I’m a huge Joe Burns fan but there was no way he should have been chosen on form for any of the Tests this summer. There was also a huge question mark over Matthew Wade’s selection over the past 12 months and over the axing of Travis Head this summer.
I also don’t get the bowling selections for the Sydney and Gabba Tests. For a guy who was keen on bowling rotations when Australia played in the Ashes, this approach seemed to have disappeared in favour of keeping the boys together against India, with a gassed attack leading to a series loss.
There also seems to be a Langer-type stubbornness when it comes to white-ball selections. Marcus Stoinis is clearly a favourite but his results at international level are underwhelming.
No consideration seems to have been given to moving Aaron Finch down the order, especially in T20s, where he has previously done well. And why no Dan Christian?
I also question some of the tactics Langer must have wanted to be implemented. I get that the Darren Lehmann approach to batting by attacking from ball one was not sustainable with this line-up.
It makes far more sense to bat more conservatively, wear down the bowlers, then make a huge total for the bowlers to defend.
Patience was a Langer strength when he batted himself, but has this approach stifled guys like Steve Smith and Labuschagne?
Paine runs the team on the field, but much of the bowling planning happens well before a ball is bowled. Again, the tactics used this summer simply didn’t work and for that, and Langer has to shoulder some responsibility.
It was also underwhelming to read the reason Langer gave for not making the Test World Championship final, thanks to having points deducted for a low over-rate in the Boxing Day Test.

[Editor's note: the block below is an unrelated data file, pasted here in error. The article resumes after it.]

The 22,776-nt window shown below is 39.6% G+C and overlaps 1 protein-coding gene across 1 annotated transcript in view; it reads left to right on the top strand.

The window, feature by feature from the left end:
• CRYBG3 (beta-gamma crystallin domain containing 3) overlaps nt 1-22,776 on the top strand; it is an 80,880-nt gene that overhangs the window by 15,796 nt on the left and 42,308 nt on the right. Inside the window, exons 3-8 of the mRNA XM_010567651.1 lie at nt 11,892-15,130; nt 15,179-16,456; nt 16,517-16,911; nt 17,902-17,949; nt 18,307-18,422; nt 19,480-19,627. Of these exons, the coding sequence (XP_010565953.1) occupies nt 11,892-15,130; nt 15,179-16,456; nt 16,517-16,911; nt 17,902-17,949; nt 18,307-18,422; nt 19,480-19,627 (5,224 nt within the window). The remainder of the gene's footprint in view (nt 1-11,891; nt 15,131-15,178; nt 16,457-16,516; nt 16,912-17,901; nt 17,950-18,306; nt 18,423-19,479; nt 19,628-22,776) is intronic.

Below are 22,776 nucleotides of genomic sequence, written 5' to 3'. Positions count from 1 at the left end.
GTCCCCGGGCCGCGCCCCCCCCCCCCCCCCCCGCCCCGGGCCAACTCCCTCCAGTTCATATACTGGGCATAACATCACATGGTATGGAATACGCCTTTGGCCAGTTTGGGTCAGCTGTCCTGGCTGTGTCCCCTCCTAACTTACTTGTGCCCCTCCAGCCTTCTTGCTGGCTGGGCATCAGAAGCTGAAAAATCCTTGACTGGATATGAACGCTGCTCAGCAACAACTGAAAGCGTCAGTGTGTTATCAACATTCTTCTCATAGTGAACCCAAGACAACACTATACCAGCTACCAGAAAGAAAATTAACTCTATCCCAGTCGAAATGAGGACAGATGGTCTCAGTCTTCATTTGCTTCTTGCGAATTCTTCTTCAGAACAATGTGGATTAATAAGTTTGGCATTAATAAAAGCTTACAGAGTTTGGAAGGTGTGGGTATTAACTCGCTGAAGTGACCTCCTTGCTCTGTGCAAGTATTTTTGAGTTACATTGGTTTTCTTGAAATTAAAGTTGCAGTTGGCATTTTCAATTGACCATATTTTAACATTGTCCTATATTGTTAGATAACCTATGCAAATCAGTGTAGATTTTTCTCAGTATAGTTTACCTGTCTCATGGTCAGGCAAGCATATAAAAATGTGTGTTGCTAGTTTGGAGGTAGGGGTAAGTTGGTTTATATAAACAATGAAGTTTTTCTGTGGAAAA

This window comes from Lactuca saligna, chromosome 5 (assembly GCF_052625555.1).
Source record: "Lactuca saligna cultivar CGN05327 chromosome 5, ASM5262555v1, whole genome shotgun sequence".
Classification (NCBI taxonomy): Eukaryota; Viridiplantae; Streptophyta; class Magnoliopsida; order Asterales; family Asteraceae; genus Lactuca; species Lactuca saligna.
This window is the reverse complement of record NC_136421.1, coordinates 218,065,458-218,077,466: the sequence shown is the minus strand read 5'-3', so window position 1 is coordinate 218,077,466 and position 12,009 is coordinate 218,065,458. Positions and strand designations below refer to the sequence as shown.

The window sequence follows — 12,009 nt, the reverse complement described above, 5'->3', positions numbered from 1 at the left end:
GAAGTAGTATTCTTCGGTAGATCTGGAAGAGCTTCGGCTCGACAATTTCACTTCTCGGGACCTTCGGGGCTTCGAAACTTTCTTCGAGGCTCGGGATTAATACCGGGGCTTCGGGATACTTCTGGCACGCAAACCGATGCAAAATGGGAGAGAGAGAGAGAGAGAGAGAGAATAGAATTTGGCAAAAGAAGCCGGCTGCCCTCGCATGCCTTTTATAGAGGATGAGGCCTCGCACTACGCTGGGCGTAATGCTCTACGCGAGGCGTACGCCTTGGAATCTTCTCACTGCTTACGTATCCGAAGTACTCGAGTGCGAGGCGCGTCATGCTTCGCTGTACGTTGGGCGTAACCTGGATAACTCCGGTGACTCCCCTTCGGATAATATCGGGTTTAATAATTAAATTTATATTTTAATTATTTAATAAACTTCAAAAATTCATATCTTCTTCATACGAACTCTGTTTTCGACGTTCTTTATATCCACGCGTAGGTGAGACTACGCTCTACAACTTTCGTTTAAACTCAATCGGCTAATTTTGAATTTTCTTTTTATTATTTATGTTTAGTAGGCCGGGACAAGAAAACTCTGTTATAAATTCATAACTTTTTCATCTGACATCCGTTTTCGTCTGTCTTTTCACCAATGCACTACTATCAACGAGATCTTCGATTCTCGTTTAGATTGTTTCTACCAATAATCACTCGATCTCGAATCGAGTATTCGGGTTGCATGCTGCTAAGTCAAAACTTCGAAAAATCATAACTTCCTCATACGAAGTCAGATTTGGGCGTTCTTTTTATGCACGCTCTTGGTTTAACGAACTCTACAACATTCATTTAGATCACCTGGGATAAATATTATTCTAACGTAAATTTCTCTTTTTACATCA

He put it down to the team manager (who was on leave at the time) not appointing someone to count the overs in the MCG Test. I’m not clear how this tallies with his views on elite honesty or his lack of acceptance that someone who was there should have been responsible.
JL is a key player in how well the Australian men’s teams do, and to date, he scores a pass on his efforts.
There have been more than a few factors that have hindered him, not least of which is questions over the talent pool, especially with our red-ball cricket.
He now faces probably the toughest 18 months of his coaching career.
The Test side must win the Ashes in Australia later this year, but will have few – if any – Tests between now and then to prepare.
The T20 World Cup in India is a tournament Australia needs to win. At the least, the team must make the semi-finals.
The Test side has tours to the sub-continent in 2022 and most Australians would expect wins against Sri Lanka, Afghanistan, Pakistan and at least a drawn series against India.
There is also the next T20 World Cup in Australia which has to be a must-win, even more so than this year.
Is Justin Langer up to the challenge?
I certainly hope so, but I have my doubts.
As my teachers used to write: “can do better”.